Impending bad weather on the coast prompted us to move inland again, this time to a small town (a village, really) in the Picos de Europa called Riano. Unbelievable that the better weather should actually be up in the mountains at 1131 metres but, these are not normal times.
The drive to Riano first took us eastwards into the Cantabria Region. Almost immediately after leaving Asturias we came across the very impressive 28 arch bridge, La Puente de la Maza, which spans the Rubin and Pombo estuaries. It’s sheer scale ensures you cannot miss it. In light drizzle which was inevitably going to get heavier once we had parked up, we followed a busy road (this town is a favourite amongst Spaniards and it is a weekend) into what once was an old fisherman’s refuge and has now become the small town of San Vicente de la Barquera.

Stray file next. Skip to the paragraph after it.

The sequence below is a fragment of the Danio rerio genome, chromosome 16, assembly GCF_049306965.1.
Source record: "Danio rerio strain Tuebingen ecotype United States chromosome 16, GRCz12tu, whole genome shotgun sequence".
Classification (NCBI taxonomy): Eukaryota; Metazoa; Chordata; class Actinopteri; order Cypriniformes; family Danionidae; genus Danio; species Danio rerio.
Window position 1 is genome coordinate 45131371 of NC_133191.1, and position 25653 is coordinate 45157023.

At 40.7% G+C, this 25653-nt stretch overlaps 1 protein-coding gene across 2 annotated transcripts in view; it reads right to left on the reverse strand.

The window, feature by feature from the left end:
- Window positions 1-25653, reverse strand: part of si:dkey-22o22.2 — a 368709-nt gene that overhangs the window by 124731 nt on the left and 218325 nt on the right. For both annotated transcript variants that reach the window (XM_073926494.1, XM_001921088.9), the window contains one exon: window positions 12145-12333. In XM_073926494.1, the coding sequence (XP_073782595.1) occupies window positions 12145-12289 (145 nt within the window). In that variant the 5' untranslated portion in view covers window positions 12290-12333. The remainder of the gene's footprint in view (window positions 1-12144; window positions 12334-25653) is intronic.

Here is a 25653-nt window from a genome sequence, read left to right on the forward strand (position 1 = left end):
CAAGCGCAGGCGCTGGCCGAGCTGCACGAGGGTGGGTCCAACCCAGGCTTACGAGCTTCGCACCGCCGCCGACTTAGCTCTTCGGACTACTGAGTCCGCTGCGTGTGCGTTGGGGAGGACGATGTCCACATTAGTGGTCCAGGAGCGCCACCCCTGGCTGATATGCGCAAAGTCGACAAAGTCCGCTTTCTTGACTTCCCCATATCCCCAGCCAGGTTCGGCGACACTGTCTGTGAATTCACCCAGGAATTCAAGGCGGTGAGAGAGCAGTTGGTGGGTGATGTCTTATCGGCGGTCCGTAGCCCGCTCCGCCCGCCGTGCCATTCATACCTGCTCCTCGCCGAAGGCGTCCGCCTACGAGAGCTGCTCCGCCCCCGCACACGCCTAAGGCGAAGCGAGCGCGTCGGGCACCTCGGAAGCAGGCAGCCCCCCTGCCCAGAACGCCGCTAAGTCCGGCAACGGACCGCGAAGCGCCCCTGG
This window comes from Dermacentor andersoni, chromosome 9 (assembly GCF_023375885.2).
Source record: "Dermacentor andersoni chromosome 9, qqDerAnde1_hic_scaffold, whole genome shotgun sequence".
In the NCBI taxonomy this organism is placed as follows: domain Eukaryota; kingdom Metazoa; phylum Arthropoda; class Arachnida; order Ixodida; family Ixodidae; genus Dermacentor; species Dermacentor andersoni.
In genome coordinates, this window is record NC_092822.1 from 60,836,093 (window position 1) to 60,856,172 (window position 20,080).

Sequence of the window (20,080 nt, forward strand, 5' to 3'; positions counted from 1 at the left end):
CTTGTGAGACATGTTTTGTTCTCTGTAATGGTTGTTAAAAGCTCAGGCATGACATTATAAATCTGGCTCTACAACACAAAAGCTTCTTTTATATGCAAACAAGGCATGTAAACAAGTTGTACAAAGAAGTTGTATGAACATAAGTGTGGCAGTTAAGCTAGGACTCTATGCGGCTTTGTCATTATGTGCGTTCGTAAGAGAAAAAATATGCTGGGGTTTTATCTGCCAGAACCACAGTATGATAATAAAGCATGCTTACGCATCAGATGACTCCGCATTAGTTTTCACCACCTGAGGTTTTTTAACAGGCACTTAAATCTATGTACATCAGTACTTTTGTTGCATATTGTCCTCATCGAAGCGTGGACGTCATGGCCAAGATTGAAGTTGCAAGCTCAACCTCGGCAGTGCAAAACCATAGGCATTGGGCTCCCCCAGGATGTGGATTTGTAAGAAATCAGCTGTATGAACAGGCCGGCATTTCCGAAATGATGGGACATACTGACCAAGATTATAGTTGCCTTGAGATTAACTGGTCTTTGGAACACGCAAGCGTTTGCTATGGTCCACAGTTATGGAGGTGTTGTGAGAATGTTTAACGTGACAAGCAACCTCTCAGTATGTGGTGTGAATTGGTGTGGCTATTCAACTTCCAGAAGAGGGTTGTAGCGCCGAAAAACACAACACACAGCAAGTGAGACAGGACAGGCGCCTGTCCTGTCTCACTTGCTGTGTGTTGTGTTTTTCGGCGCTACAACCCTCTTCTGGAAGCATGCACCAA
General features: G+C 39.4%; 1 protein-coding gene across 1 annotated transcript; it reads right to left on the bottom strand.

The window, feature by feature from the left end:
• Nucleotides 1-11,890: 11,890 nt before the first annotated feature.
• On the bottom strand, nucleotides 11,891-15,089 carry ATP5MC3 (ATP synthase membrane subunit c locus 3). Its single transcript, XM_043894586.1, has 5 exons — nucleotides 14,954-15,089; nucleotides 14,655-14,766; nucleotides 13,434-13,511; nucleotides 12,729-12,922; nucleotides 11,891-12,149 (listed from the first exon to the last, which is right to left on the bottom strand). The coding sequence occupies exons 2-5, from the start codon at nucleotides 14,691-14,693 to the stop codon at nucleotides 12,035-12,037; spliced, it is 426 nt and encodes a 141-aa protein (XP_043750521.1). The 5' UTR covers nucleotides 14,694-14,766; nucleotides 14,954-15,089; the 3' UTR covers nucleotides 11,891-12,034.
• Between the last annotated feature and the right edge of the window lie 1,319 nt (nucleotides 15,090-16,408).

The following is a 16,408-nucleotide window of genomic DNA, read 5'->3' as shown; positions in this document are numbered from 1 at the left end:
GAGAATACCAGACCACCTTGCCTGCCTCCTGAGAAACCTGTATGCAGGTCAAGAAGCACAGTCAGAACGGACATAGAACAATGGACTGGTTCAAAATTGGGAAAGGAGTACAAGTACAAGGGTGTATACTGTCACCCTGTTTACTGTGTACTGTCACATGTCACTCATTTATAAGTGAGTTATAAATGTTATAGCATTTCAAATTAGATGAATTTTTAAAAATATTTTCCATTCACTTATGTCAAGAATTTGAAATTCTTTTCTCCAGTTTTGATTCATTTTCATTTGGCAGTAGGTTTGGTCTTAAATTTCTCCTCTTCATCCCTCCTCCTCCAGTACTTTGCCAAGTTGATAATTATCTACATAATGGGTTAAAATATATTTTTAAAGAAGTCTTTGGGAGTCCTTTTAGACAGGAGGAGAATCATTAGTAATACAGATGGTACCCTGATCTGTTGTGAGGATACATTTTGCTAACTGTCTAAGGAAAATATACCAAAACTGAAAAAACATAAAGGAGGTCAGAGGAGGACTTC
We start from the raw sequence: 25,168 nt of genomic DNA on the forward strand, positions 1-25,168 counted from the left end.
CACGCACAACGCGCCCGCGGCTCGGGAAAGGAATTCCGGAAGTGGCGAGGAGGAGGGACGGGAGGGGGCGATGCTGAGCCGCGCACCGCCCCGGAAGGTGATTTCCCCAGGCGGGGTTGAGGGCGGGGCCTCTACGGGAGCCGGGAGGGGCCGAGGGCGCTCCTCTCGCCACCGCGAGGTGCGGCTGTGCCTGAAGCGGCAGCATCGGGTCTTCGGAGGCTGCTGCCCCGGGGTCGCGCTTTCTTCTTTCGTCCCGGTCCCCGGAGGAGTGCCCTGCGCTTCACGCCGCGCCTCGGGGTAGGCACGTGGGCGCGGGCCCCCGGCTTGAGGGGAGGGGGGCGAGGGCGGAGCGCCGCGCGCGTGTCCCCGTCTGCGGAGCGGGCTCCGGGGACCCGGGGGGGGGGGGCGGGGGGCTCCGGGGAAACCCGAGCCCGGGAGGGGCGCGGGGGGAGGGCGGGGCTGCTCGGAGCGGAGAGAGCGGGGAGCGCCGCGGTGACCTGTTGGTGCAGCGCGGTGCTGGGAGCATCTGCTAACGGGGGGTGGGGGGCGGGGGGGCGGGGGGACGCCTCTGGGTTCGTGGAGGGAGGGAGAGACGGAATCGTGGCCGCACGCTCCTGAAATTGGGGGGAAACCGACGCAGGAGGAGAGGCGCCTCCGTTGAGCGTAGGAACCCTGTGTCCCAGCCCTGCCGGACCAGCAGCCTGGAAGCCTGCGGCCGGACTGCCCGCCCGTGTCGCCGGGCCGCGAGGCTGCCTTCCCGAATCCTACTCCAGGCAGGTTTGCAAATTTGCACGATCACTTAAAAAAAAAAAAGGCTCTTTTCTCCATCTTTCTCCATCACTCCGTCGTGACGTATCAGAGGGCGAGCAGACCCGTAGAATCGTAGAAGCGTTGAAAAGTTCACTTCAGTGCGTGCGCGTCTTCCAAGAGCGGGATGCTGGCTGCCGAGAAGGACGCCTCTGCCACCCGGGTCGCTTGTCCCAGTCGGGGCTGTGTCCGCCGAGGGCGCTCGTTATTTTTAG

In common with just about everywhere on the north coast of Spain, San Vicente offers a picturesque old town and wonderful beaches (it even has a small castle, La Murilla, the King’s Castle which was built to defend against Norman and Viking invasions) but, for me, the single most important feature in this place is at top of the narrow staircase leading into the old town, the church of Santa Maria de los Angeles.
Originally built in the 13th and 14th centuries but developed further over the ensuing 200 years, the church’s exterior is not that different to many other churches in the Region but inside…I’ll let the photos do the talking:-
The inside of the church took my breath away -it’s three naves with their high pointed vaults, the detailed altar piece, the solid oak floor, even the tomb of the 16th century Inquisitor, Antonio del Corro. I could have stayed for ages but Riano beckoned
One final picture that the weather was never going to allow me to capture. The following picture is currently on display in the town by the local tourist board. So that is what San Vicente de la Barquera looks like when it is not pouring with rain.